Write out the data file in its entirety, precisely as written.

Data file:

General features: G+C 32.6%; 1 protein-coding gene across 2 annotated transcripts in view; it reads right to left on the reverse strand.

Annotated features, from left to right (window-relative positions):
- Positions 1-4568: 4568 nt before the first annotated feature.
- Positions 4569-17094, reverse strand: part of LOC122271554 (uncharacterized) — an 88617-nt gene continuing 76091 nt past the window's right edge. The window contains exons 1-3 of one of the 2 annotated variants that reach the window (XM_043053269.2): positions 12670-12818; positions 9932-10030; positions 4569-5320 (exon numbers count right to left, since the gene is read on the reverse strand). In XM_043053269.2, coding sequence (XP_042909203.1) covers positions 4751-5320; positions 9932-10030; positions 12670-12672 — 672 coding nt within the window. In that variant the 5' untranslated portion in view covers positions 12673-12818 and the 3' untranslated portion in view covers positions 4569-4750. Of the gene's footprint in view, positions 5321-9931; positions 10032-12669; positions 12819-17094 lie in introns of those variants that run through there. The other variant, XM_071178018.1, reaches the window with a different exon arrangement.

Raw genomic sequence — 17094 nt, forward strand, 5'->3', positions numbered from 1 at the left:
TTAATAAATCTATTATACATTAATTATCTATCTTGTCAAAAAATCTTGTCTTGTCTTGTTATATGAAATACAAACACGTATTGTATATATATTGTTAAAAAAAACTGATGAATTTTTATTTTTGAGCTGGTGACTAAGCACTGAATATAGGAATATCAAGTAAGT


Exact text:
General features: G+C 32.6%; 1 protein-coding gene across 2 annotated transcripts in view; it reads right to left on the reverse strand.

Annotated features, from left to right (window-relative positions):
- Positions 1-4568: 4568 nt before the first annotated feature.
- Positions 4569-17094, reverse strand: part of LOC122271554 (uncharacterized) — an 88617-nt gene continuing 76091 nt past the window's right edge. The window contains exons 1-3 of one of the 2 annotated variants that reach the window (XM_043053269.2): positions 12670-12818; positions 9932-10030; positions 4569-5320 (exon numbers count right to left, since the gene is read on the reverse strand). In XM_043053269.2, coding sequence (XP_042909203.1) covers positions 4751-5320; positions 9932-10030; positions 12670-12672 — 672 coding nt within the window. In that variant the 5' untranslated portion in view covers positions 12673-12818 and the 3' untranslated portion in view covers positions 4569-4750. Of the gene's footprint in view, positions 5321-9931; positions 10032-12669; positions 12819-17094 lie in introns of those variants that run through there. The other variant, XM_071178018.1, reaches the window with a different exon arrangement.

Raw genomic sequence — 17094 nt, forward strand, 5'->3', positions numbered from 1 at the left:
TTAATAAATCTATTATACATTAATTATCTATCTTGTCAAAAAATCTTGTCTTGTCTTGTTATATGAAATACAAACACGTATTGTATATATATTGTTAAAAAAAACTGATGAATTTTTATTTTTGAGCTGGTGACTAAGCACTGAATATAGGAATATCAAGTAAGT